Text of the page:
In January, Robert Ethan Saylor–a 26-year-old Maryland man with Down syndrome–was killed at a movie theatre after an altercation with three law enforcement officers.
Saylor, who had a fascination with police and often called 911 to ask dispatchers questions, had just finished seeing Zero Dark Thirty with his aide when he refused to leave because he wanted to watch it again.
As his 18-year-old female aide went to get the car, a worker at the theater called police after Saylor refused to buy a ticket for another viewing.
Then, according to reports, three off-duty deputies who were working security at Westview Promenade shopping center arrived to the scene in an attempt to physically remove Saylor from the premises.
Lt. Scott Jewell, Sgt. Rich Rochford and Deputy First Class James Harris approached him, and according to Cpl. Jennifer Bailey, Saylor became belligerent and began to use profane language with the officers.
Bailey stated that as a result, Saylor “was put face down on the ground,” and shortly after, he began to experience a medical emergency.
After the handcuffs were removed, Saylor was rushed to the hospital, where he was pronounced dead on arrival.
Of course, the case sparked outrage and endless debate, prompting the questions: How much of a threat are individuals with Down syndrome? Did the police go too far?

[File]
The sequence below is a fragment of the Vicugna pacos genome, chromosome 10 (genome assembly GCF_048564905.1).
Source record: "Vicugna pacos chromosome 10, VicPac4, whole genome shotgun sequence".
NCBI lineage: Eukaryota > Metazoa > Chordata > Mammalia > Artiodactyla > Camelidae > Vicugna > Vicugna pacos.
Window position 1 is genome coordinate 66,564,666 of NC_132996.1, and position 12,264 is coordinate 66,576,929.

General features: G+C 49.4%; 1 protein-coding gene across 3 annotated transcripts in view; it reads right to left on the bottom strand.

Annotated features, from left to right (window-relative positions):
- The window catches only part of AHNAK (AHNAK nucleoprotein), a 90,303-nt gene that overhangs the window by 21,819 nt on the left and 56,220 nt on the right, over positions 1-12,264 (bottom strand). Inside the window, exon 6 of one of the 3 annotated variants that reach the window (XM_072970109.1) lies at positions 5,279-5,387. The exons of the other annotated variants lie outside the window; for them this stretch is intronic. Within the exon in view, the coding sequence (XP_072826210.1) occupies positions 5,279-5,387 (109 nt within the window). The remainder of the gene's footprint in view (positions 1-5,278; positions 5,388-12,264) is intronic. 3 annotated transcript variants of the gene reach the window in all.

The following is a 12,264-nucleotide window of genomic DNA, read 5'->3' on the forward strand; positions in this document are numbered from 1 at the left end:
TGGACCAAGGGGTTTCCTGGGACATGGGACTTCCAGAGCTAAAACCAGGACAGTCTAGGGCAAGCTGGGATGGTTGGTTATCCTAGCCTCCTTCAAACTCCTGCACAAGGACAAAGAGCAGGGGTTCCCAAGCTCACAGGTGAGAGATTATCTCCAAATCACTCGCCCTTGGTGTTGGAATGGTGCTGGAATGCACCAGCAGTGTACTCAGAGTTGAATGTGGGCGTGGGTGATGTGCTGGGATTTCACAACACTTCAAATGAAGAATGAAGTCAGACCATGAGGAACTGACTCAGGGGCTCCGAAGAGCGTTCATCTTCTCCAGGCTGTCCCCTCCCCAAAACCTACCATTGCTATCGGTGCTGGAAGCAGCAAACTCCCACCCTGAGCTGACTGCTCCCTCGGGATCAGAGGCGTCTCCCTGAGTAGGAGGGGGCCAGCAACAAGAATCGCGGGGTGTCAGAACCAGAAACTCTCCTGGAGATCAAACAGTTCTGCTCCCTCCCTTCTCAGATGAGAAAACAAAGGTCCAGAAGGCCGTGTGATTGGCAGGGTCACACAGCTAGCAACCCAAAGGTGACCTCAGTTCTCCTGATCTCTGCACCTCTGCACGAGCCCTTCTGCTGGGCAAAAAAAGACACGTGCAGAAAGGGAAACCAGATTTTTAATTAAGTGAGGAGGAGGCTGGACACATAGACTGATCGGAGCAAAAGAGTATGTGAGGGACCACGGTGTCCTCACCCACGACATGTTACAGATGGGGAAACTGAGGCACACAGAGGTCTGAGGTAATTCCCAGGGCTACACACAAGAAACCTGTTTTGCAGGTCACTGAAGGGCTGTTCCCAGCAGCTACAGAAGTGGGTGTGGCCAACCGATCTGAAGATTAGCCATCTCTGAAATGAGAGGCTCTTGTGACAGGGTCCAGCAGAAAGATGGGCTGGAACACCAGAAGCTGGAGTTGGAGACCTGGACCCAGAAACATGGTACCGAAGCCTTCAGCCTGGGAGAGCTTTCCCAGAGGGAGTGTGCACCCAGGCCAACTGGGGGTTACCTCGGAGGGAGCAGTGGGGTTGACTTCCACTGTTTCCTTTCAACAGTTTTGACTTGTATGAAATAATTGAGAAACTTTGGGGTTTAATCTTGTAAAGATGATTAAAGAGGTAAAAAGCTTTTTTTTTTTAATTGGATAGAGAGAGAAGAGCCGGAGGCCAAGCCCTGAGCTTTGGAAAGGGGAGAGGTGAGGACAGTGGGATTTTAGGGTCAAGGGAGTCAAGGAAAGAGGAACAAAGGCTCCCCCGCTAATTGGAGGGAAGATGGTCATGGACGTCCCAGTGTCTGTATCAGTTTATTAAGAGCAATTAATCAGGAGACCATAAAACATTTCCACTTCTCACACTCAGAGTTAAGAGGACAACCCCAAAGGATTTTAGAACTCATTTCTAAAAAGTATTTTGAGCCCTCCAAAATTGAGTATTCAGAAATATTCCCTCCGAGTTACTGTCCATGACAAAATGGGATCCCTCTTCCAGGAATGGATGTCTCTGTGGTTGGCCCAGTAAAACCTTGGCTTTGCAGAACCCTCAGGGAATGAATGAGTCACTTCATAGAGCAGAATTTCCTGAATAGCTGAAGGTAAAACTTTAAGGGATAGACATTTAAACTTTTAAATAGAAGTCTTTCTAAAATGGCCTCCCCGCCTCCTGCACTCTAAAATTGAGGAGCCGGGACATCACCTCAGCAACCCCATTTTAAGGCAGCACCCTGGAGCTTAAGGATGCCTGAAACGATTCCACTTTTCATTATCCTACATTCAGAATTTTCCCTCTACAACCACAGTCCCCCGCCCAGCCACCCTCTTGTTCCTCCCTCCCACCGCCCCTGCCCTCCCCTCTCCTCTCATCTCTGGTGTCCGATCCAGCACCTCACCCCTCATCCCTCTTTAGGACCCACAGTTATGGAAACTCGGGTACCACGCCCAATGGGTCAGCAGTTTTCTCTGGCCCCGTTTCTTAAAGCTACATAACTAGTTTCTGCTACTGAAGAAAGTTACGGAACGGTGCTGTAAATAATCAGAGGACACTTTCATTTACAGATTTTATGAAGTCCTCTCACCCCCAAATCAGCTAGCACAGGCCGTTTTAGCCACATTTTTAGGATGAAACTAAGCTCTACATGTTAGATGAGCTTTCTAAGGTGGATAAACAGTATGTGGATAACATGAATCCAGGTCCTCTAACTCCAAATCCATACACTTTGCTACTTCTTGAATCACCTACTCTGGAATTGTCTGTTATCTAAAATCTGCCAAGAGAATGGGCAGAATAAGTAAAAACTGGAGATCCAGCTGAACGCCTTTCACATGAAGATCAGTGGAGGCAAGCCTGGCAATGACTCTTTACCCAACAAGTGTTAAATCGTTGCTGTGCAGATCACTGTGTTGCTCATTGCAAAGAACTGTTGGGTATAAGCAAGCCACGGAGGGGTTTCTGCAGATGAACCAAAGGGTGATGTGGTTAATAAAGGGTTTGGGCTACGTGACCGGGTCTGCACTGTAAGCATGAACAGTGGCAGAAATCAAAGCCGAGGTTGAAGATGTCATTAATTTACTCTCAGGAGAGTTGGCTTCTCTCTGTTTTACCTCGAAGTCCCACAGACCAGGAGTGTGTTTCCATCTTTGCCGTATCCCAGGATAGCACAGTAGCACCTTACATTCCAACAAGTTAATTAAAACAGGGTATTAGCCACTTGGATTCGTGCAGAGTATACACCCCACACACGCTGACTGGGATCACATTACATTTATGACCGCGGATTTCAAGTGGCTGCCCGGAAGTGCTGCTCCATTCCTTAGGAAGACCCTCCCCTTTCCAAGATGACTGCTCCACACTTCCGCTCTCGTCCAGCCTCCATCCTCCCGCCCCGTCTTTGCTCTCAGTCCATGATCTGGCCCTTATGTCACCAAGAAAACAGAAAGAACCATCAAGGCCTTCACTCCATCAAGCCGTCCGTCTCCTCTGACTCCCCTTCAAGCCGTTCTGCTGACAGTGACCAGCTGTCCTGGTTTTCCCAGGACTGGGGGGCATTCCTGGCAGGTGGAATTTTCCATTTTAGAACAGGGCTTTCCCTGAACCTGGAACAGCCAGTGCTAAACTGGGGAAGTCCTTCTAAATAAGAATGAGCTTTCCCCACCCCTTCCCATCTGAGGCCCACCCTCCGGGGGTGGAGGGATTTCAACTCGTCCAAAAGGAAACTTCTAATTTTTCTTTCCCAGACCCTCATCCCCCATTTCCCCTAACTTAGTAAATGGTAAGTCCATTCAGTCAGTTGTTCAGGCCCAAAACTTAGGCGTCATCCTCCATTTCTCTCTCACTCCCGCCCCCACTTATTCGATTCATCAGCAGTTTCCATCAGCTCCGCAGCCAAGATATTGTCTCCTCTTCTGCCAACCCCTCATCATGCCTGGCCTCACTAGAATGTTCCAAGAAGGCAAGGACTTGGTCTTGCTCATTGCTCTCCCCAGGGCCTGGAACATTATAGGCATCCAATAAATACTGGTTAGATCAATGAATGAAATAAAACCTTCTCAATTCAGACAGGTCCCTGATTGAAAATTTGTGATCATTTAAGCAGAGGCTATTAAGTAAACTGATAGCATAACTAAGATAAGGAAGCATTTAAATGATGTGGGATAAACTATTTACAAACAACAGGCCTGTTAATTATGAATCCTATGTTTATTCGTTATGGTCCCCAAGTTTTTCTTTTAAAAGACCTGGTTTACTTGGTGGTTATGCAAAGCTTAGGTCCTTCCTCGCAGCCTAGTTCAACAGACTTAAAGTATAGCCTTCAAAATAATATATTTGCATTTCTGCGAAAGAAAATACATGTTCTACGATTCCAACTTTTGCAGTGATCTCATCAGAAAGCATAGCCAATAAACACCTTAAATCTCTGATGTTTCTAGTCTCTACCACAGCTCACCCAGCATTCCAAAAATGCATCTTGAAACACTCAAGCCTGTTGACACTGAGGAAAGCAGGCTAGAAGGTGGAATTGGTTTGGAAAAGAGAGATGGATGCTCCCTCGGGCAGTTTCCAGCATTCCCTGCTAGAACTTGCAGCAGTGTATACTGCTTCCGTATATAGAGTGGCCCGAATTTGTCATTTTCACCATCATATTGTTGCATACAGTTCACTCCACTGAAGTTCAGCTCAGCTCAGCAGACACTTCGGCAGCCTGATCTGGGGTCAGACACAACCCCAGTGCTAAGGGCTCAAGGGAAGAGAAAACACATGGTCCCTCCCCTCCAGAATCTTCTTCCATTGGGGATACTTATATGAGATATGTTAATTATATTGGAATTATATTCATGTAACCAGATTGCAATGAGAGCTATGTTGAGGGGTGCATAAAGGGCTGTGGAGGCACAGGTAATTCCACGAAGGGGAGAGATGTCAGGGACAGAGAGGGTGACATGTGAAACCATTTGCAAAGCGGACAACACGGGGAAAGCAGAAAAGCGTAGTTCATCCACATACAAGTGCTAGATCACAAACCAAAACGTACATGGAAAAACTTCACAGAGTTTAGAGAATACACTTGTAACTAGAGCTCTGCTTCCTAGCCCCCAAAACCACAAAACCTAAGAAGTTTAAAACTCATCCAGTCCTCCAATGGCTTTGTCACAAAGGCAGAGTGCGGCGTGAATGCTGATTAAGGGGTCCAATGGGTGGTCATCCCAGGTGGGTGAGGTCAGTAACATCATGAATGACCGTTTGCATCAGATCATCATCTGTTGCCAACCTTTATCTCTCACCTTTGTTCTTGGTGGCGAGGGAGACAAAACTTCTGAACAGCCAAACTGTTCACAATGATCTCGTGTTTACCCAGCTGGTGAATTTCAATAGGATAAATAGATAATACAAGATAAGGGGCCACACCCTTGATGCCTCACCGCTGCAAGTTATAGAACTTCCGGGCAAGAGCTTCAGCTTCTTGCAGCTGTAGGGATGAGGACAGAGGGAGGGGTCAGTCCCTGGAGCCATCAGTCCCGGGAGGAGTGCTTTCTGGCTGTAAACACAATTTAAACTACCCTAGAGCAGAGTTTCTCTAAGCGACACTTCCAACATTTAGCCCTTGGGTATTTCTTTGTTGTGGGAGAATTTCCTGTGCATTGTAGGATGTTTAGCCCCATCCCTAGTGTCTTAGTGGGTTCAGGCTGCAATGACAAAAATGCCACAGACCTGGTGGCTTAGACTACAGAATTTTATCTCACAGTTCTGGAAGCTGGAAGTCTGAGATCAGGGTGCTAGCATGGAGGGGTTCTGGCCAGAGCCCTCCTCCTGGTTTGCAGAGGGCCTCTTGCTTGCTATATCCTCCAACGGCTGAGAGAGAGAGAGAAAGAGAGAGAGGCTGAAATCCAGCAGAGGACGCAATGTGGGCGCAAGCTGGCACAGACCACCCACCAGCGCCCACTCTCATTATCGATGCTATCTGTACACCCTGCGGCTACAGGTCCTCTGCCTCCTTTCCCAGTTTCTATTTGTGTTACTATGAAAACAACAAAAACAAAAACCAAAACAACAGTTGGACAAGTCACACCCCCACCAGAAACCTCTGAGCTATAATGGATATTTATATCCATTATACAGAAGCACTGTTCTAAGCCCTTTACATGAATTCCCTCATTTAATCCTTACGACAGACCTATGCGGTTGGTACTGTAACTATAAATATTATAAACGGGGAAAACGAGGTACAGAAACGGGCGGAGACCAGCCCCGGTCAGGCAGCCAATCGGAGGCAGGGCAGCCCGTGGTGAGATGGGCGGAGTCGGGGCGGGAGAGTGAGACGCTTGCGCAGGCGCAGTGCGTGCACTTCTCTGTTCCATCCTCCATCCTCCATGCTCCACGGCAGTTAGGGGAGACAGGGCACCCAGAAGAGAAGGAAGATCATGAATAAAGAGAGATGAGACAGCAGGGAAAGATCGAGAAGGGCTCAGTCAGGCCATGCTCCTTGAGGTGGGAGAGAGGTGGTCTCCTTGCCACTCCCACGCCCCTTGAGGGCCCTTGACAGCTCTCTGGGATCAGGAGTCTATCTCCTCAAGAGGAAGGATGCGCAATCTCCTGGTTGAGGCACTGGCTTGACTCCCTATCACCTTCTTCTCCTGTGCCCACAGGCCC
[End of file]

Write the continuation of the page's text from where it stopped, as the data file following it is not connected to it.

In March, a grand jury came to a conclusion in this particular case and found that no crime had been committed.
At a news conference outside the county’s courthouse, Frederick County State’s Attorney J. Charles Smith said, “They felt no further investigation was necessary.”
While there are not too many reported incidents regarding law enforcement and those with Down syndrome, the American public has seen an increased level of police brutality, or, at least, an increased level of awareness as technology and social media advances are made.
In December 2012, a situation involving law enforcement and a man with Down syndrome occurred in a Vista, California neighborhood, although this particular instance didn’t end in a death.
Antonio Martinez, 21, was walking home when he was approached by police, who were in the neighborhood responding to a domestic disturbance call. Possibly feeling scared, Martinez put on the hood of his sweater and did not respond to the police, which is when things went out of hand.
According to his sister, Jessica Martinez, neighborhood men informed the police that Antonio had Down syndrome and wasn’t involved in the incident.
However, Martinez, who weighed less than 160 pounds and stands at 4 feet, 11 inches, was pepper-sprayed, hit and then thrown to the ground. Ultimately, he was taken into custody by sheriff’s deputies.
Yes, police are hired to protect and serve, but when a possible suspect has Down syndrome, is there a different protocol that should be followed?
In the case of Saylor, attorney Patrick J. McAndrew believes that the three police officers responded correctly regarding the incident.
“This was an unfortunate set of circumstances. Each of these professionals, devoted law enforcement officers, did what was necessary under the circumstances, and they did what their training dictated that they do,” he said.
The United Nations declared March 21st World Down Syndrome Day, with a goal of “raising public awareness” about Down syndrome.
Hopefully, among awareness and education, the United Nations–and all Americans–can help stop a similar situation from ever occurring again.
Jeffrey Hartinger is a writer who lives in New York City. You can visit his website at www.thewhygenerationusa.blogspot.com
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